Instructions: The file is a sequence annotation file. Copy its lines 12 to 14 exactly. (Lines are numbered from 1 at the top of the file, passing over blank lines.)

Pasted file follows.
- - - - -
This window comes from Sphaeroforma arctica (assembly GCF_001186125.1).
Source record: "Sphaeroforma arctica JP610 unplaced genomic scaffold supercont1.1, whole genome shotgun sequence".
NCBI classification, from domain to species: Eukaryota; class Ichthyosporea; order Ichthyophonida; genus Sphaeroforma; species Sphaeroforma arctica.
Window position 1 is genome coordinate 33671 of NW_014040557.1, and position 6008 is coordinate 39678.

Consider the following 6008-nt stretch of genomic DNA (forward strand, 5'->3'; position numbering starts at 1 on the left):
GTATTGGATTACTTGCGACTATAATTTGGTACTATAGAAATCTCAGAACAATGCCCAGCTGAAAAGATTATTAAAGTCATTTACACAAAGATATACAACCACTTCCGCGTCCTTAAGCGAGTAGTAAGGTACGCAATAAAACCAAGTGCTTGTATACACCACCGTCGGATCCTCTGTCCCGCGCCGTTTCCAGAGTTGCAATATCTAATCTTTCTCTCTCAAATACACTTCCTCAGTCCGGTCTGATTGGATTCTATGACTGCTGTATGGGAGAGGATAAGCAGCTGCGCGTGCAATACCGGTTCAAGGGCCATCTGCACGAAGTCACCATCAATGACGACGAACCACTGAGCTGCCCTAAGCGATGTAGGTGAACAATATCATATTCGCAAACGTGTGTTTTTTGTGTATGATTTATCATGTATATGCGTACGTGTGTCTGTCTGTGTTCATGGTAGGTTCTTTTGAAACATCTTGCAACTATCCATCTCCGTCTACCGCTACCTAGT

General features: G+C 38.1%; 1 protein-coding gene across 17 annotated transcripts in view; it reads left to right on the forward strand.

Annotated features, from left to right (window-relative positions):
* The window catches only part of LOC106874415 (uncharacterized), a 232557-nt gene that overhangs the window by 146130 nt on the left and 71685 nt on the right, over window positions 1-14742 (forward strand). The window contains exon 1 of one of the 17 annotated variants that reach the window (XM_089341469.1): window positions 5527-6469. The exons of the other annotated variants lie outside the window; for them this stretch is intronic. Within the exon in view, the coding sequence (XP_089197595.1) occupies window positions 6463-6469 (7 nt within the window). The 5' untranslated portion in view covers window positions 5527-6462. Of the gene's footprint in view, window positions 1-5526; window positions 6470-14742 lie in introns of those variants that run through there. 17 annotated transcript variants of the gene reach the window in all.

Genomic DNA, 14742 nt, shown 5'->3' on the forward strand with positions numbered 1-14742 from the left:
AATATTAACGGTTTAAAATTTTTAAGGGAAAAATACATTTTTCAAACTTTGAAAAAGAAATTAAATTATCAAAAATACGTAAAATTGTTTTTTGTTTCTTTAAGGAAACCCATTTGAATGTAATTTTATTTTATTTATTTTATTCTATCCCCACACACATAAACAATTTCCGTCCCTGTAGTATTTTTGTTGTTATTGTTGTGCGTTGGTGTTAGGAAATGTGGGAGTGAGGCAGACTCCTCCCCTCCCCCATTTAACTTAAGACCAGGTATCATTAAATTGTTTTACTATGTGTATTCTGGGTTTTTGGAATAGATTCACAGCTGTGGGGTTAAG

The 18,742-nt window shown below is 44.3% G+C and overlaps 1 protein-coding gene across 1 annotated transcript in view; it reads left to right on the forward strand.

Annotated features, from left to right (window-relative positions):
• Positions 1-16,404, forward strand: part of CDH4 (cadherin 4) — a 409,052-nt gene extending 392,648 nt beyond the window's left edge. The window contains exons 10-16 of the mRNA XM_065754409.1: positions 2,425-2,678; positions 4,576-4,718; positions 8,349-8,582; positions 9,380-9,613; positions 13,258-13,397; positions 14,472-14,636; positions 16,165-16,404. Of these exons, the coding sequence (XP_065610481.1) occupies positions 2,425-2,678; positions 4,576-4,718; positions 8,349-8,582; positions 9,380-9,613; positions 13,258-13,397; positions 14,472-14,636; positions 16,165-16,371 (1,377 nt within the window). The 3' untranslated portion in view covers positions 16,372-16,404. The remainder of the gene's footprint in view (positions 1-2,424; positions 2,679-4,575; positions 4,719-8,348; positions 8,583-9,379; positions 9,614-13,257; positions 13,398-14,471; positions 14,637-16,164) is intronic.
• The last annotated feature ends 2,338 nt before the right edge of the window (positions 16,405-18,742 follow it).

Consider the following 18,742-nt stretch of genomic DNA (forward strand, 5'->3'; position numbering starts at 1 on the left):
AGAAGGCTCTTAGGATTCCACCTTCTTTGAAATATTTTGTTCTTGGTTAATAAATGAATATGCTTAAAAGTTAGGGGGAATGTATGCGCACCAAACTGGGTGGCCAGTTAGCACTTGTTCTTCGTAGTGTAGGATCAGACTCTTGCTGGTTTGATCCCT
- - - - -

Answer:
The 18,742-nt window shown below is 44.3% G+C and overlaps 1 protein-coding gene across 1 annotated transcript in view; it reads left to right on the forward strand.

Annotated features, from left to right (window-relative positions):
• Positions 1-16,404, forward strand: part of CDH4 (cadherin 4) — a 409,052-nt gene extending 392,648 nt beyond the window's left edge. The window contains exons 10-16 of the mRNA XM_065754409.1: positions 2,425-2,678; positions 4,576-4,718; positions 8,349-8,582; positions 9,380-9,613; positions 13,258-13,397; positions 14,472-14,636; positions 16,165-16,404. Of these exons, the coding sequence (XP_065610481.1) occupies positions 2,425-2,678; positions 4,576-4,718; positions 8,349-8,582; positions 9,380-9,613; positions 13,258-13,397; positions 14,472-14,636; positions 16,165-16,371 (1,377 nt within the window). The 3' untranslated portion in view covers positions 16,372-16,404. The remainder of the gene's footprint in view (positions 1-2,424; positions 2,679-4,575; positions 4,719-8,348; positions 8,583-9,379; positions 9,614-13,257; positions 13,398-14,471; positions 14,637-16,164) is intronic.